Apart from the declarations of the Angolan minster, the other former Portuguese colonies do not seem to be alarmed by the growing calls for redress. Contacted by Expresso, the Brazilian Institute of Museums says that no request for the return of cultural property was submitted to the Portuguese government, but that Brazil claims Tupinambá Indian capes in Denmark, France, Italy, Belgium, Germany and Switzerland, which were taken in the Dutch invasion in the 17th century. The Mozambique Ministry of Culture did not respond to Expresso’s request for comment, but Angola hopes that it will not be alone in what it is trying to achieve. “We think that the first steps can be taken by CPLP, with the its Portuguese-speaking African state-members, or by the Economic Community of Central African States of the African Union,” suggests Carolina Cerqueira.


*Four years ago, UNESCO wanted to mediate the dispute between Greece and the United Kingdom since 1982 over the return of the Parthenon sculptures in the British Museum to the Greeks. It is one of the oldest fights over cultural heritage and will not end any time soon. It can be traced back to the beginning of the 19th century, when the British Emperor in the Ottoman Empire took the Acropolis marbles.

*Egypt demands that 25 countries return antiquities removed from the country. An emblematic example is the Museum of Louvre and the collection of mummies, sarcophagus and an entire department dedicated to Egyptian antiquities. The bust of Nefertiti, wife of Akhenaten, is in Berlin, and the Rosetta Stone, crucial for the understanding of hieroglyphs, is in London.

*Another historical dispute resulted from Nazi invasions. Like Napoleon Bonaparte, Adolf Hitler sent specialists to identify and collect the best existing arts in occupied countries. With the German defeat, works of Degas, Picasso, Matisse, Van Gogh, Gauguin, Cézanne and Renoir, etc., would end in the hands of Russia and the United States, later leading to a judicial dispute over the restitution of these items. G.C.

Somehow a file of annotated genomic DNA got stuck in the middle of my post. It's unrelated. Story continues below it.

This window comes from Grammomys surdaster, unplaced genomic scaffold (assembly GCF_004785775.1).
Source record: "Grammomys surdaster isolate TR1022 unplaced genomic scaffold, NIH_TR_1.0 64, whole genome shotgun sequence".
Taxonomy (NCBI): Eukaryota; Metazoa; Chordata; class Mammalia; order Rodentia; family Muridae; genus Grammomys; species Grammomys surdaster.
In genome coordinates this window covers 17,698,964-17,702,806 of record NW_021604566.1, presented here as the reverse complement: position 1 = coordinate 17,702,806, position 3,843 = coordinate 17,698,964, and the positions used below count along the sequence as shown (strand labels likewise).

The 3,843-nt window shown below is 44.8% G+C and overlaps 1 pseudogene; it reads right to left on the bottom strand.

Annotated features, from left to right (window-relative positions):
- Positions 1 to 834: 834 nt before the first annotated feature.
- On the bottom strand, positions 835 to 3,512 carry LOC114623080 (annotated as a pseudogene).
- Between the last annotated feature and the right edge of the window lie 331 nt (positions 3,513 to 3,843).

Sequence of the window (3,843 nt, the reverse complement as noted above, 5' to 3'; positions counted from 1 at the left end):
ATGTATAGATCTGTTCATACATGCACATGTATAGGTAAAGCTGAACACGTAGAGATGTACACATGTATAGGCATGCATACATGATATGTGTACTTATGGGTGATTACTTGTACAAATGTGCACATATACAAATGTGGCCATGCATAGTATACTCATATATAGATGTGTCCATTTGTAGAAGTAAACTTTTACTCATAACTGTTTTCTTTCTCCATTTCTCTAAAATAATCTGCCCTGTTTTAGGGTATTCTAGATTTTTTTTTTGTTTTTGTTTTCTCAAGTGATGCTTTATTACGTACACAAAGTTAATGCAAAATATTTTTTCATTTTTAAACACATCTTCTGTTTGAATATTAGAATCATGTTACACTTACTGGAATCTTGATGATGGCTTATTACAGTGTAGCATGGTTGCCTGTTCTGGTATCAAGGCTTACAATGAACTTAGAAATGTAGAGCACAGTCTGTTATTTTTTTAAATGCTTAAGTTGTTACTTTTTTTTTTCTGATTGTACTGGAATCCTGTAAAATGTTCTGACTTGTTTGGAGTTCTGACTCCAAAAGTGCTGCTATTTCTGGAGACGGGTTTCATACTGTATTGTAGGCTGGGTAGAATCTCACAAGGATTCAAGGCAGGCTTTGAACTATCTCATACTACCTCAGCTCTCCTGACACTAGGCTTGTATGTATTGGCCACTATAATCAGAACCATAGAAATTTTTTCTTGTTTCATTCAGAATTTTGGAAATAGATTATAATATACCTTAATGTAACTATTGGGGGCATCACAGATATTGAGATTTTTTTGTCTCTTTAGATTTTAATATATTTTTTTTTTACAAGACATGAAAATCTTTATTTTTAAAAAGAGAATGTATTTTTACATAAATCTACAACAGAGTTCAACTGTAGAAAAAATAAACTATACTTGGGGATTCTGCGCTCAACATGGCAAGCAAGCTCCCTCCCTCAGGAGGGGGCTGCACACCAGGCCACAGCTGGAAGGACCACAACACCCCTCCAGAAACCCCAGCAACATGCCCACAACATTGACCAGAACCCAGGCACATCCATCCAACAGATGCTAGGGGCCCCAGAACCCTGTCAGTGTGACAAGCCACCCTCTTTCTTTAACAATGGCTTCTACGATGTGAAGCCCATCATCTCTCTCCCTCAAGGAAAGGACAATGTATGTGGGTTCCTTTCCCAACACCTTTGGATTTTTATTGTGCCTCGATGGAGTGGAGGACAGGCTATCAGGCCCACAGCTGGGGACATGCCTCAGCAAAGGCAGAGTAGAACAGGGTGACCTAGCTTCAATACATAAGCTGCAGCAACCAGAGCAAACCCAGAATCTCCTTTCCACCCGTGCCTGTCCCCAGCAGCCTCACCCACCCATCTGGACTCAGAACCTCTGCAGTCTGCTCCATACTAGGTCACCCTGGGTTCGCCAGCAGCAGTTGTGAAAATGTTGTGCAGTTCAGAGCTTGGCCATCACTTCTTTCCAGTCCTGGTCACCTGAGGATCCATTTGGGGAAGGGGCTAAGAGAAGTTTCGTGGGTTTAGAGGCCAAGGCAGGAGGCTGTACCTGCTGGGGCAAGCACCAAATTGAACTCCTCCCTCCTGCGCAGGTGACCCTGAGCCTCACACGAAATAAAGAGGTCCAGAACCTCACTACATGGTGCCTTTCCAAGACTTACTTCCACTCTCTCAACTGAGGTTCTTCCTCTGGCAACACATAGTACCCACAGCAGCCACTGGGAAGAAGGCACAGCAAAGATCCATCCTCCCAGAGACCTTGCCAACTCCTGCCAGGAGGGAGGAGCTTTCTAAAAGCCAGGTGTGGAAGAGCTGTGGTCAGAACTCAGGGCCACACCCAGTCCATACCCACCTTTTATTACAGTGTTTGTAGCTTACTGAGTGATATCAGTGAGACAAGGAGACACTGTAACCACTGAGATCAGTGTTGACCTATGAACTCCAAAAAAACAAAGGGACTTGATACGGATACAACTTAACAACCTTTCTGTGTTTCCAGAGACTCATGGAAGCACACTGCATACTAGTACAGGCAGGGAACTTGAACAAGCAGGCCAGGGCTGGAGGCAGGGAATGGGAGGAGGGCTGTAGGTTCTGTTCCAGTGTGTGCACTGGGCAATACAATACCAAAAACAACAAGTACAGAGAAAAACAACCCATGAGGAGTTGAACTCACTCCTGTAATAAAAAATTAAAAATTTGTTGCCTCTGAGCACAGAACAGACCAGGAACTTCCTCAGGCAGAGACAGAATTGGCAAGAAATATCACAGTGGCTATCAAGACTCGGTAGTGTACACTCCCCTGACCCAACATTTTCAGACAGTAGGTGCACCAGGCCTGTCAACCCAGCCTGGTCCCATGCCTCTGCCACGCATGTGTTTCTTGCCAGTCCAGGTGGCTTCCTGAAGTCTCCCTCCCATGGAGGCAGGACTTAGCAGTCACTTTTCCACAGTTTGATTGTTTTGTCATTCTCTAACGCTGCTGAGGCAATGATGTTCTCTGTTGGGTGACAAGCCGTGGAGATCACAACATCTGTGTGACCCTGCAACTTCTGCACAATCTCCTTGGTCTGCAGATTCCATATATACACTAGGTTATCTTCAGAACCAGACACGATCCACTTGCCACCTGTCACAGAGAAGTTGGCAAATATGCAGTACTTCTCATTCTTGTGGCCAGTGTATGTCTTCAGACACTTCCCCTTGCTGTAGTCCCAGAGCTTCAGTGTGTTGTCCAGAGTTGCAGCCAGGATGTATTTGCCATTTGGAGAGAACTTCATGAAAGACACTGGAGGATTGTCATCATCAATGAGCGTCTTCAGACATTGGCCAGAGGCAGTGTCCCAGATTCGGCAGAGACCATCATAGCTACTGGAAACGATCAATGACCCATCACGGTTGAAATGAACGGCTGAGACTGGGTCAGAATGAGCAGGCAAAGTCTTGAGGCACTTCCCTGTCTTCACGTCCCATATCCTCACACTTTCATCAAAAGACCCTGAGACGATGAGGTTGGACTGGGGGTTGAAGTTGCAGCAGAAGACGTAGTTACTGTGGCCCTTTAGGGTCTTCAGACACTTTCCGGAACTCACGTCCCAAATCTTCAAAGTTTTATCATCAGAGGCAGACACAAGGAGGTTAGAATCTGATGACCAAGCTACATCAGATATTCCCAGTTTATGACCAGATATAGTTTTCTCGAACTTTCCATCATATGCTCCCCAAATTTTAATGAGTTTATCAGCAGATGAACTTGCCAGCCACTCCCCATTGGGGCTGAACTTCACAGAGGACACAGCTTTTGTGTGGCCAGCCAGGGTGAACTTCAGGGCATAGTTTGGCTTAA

Museum Earthquake

The Macron Report predicts returns to start in 2019, but there is resistance from curators of major museums.

In two minutes and 32 seconds, Emmanuel Macron shook the bases of European museums. On 28 November last year, in an amphitheatre of an African university, in front of hundreds of students and the president of Burkina Faso, Macron drew an unpassable red line: “I am a part of a generation of French people who believe that the crimes of European colonialization are incontestable and are part of our history. I believe that five years from now conditions will be brought about for the temporary or definitive restitution of African heritage to Africa.” The message was reiterated in a declaration from the Élysée Palace: “African heritage must not remain prisoners of European museums.” The impact is evident when, according to specialists cited by international newspapers, between 85% and 90% of African heritage is currently outside that continent.

One year after Macron’s speech in Africa, a report elaborated by a French art historian, Bénédicte Savoy, and a Senegalese economist, Felwine Sarr, was presented. The 240-pages long document proposes the definitive restitution of pieces taken illicitly from their communities of origin that are important for the identity construction of the peoples, that is, if the countries of origin put in a claim for them.